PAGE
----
Christmas raises all manner of contradictions. Many people find themselves blue or even depressed because it is the most wonderful time of the year. I decry and get caught up in the excessive buying of gifts. Perhaps these contradictions are inherent in Christmas. The baby at the center of the holiday is a living contradiction. He is both fully human and fully divine. He is one person, but he has two different natures (that is the very old, traditional and trustworthy wayto describe Jesus). Jesus is a living contradiction. Even that claim carries the contradiction of Jesus. He was crucified, dead and buried, but now is alive. Jesus is a little baby at Mary's bosom; through him all things in heaven and on earth were created. Jesus is the Word that existed before creation; Jesus is a squawking, toothless, speechless baby. We cannot make sense of the two things together, but there he is, a living contradiction.
You can join me in my contrary mood about Christmas with Stephen Nissenbam's The Battle for Christmas. I should admit, that while the book is interesting, I still haven't finished it. Let me know if I should. Or for more fun, jam out with the Peanuts gang:
We have entered the season of wacky Bible readings. A few weeks ago we read Luke 21:25-39 in church. Jesus talks about signs in the sun and moon, a figure on the clouds called the Son of Man, then breaks out into a parable about fig trees. To wrap up, he tells us not to get drunk. This kind of Bible passage is hard to understand. It is hard to understand because Jesus is speaking in coded language, and we don't follow this code very easily. Coded language is meant to communicate. Think of the quarterback calling at the line of scrimmage. The other team does not know what he means, but his own teammates do. Jesus speaks in coded language that draws on the rich pool of language in the Old Testament.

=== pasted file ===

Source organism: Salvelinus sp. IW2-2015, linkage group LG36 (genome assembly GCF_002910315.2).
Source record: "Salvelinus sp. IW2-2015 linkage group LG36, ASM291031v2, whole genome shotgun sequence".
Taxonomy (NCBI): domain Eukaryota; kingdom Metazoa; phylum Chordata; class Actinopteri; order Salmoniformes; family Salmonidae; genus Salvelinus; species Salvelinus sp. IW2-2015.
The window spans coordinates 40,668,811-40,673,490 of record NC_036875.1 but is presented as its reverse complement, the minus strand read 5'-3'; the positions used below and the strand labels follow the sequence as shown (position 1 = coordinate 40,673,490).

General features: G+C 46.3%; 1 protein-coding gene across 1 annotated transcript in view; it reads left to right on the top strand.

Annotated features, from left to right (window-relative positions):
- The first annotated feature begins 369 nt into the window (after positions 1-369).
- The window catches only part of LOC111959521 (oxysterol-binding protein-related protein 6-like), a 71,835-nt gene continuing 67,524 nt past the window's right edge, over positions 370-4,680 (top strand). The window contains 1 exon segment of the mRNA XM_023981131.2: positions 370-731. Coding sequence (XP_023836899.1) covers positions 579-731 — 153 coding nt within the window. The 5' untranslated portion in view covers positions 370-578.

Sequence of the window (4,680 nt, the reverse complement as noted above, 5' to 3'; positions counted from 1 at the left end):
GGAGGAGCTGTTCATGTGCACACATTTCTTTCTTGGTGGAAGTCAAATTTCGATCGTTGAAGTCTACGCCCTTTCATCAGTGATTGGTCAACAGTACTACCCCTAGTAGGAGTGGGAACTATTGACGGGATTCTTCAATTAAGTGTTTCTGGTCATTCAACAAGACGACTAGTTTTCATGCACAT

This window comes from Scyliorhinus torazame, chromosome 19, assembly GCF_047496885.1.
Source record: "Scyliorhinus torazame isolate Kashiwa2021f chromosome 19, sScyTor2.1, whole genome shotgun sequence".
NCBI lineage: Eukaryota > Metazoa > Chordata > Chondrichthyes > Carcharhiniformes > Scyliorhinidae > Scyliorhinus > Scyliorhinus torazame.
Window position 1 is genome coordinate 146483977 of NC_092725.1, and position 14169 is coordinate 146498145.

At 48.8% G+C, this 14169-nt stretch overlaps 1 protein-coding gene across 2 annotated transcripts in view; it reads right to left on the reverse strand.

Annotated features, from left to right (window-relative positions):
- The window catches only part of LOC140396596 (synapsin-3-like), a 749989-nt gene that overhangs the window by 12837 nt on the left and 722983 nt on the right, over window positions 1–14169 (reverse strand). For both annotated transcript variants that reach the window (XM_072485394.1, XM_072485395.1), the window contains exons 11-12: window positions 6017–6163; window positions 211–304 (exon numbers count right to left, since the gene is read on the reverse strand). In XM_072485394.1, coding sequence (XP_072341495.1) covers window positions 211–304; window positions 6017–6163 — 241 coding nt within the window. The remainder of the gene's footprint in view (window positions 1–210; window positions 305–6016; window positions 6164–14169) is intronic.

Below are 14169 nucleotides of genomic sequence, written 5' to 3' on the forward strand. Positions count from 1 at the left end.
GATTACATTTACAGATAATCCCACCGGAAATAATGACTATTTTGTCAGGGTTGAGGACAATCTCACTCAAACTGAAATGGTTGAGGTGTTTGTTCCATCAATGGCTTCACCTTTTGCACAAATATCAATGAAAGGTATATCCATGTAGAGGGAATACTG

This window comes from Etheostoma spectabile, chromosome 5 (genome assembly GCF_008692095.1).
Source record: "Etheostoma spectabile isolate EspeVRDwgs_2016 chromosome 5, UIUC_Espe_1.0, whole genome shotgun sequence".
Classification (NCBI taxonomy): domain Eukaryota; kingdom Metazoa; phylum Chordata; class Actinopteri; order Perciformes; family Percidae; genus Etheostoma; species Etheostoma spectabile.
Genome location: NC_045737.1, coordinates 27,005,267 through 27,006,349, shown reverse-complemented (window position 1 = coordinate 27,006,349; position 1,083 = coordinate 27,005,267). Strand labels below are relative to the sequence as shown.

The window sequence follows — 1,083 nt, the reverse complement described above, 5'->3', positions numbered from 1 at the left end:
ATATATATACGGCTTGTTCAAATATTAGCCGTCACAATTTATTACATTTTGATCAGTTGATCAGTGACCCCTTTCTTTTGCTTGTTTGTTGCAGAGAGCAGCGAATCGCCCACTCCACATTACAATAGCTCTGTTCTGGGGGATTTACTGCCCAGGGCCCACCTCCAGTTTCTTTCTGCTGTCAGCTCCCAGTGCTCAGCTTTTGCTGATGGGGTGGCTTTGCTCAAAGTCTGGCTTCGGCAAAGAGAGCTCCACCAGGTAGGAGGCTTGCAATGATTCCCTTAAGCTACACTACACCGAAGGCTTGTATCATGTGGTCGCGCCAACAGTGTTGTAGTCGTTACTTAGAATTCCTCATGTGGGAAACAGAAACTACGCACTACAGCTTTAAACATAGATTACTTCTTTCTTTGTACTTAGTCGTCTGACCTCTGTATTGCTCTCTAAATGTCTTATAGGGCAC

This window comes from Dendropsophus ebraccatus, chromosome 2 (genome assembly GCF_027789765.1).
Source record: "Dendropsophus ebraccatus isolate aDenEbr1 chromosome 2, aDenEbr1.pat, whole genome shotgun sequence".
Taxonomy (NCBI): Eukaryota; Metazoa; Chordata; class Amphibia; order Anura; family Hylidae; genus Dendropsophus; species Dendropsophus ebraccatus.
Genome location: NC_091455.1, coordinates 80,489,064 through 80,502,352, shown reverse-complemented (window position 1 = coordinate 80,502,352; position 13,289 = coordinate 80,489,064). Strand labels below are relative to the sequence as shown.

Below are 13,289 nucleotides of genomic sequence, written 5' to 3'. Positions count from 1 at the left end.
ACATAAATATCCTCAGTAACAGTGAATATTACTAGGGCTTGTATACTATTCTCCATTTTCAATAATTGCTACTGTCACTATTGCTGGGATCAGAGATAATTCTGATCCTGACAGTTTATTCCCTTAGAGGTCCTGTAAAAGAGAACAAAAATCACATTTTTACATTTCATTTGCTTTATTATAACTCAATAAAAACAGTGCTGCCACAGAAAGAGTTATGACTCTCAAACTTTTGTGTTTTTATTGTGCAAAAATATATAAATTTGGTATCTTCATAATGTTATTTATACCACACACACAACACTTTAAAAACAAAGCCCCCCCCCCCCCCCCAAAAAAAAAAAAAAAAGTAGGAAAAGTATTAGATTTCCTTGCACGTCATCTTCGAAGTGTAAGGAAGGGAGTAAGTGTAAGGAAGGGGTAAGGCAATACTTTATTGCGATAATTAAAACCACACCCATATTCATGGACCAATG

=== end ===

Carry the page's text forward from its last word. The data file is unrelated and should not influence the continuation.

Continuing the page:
When Jesus mentions 'the Son of Man,' all of his listeners would immediately know he was referring to a particular passage in the Book of Daniel. None of his Jewish listeners would have missed this reference. It is much like asking church folks to fill in these blanks:
- Daniel and the Lions______________________.
- Jonah and the __________________________.
If you actually ask a Christian congregation to fill in these blanks they can: Den and Whale. (Though one time I had a kid fill in the second blank with the word broom tree. This is technically correct, but I'm pretty sure he was being a smart mouth.)
Jesus' listeners understood the reference immediately. They did not have to go look anything up in the play book. And more importantly, they knew 'the Son of Man' is a code for a reason to hope. God is interrupting the normal and violent patterns of this world to bring his kingdom.
Every one around Jesus understood Jesus reference to fig trees. They were as common and familiar to his crowd as blackberries and backyard tomatoes are to us. Everyone knew that the fig leaves unfurling meant that summer was pretty near. Summer brought sweet fruit. The leaves were sign of something better on the way.